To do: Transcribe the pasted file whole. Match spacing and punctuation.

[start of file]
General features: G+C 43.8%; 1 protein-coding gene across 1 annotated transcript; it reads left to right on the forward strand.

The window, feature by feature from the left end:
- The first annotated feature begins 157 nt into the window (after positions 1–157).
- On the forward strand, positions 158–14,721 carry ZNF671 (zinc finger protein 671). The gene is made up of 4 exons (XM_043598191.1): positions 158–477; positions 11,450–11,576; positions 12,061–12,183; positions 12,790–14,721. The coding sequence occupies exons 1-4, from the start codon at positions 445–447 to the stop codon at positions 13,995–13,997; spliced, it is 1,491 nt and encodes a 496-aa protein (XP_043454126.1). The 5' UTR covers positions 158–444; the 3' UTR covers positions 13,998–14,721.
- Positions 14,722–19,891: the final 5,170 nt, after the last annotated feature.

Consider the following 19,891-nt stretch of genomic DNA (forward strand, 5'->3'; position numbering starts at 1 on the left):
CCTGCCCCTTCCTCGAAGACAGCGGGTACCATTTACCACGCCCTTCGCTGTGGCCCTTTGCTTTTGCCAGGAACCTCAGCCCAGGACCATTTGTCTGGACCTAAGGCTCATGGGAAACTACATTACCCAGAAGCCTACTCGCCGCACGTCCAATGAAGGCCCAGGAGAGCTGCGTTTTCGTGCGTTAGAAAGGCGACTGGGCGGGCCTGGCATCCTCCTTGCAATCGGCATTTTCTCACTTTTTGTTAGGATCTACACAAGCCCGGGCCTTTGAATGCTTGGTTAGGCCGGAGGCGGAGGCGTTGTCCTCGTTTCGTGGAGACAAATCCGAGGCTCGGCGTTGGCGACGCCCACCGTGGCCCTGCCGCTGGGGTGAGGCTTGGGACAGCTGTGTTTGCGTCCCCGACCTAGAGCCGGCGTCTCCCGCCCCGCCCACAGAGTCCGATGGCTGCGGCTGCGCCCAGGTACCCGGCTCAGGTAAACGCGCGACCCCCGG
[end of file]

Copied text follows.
General features: G+C 43.8%; 1 protein-coding gene across 1 annotated transcript; it reads left to right on the forward strand.

The window, feature by feature from the left end:
- The first annotated feature begins 157 nt into the window (after positions 1–157).
- On the forward strand, positions 158–14,721 carry ZNF671 (zinc finger protein 671). The gene is made up of 4 exons (XM_043598191.1): positions 158–477; positions 11,450–11,576; positions 12,061–12,183; positions 12,790–14,721. The coding sequence occupies exons 1-4, from the start codon at positions 445–447 to the stop codon at positions 13,995–13,997; spliced, it is 1,491 nt and encodes a 496-aa protein (XP_043454126.1). The 5' UTR covers positions 158–444; the 3' UTR covers positions 13,998–14,721.
- Positions 14,722–19,891: the final 5,170 nt, after the last annotated feature.

Consider the following 19,891-nt stretch of genomic DNA (forward strand, 5'->3'; position numbering starts at 1 on the left):
CCTGCCCCTTCCTCGAAGACAGCGGGTACCATTTACCACGCCCTTCGCTGTGGCCCTTTGCTTTTGCCAGGAACCTCAGCCCAGGACCATTTGTCTGGACCTAAGGCTCATGGGAAACTACATTACCCAGAAGCCTACTCGCCGCACGTCCAATGAAGGCCCAGGAGAGCTGCGTTTTCGTGCGTTAGAAAGGCGACTGGGCGGGCCTGGCATCCTCCTTGCAATCGGCATTTTCTCACTTTTTGTTAGGATCTACACAAGCCCGGGCCTTTGAATGCTTGGTTAGGCCGGAGGCGGAGGCGTTGTCCTCGTTTCGTGGAGACAAATCCGAGGCTCGGCGTTGGCGACGCCCACCGTGGCCCTGCCGCTGGGGTGAGGCTTGGGACAGCTGTGTTTGCGTCCCCGACCTAGAGCCGGCGTCTCCCGCCCCGCCCACAGAGTCCGATGGCTGCGGCTGCGCCCAGGTACCCGGCTCAGGTAAACGCGCGACCCCCGG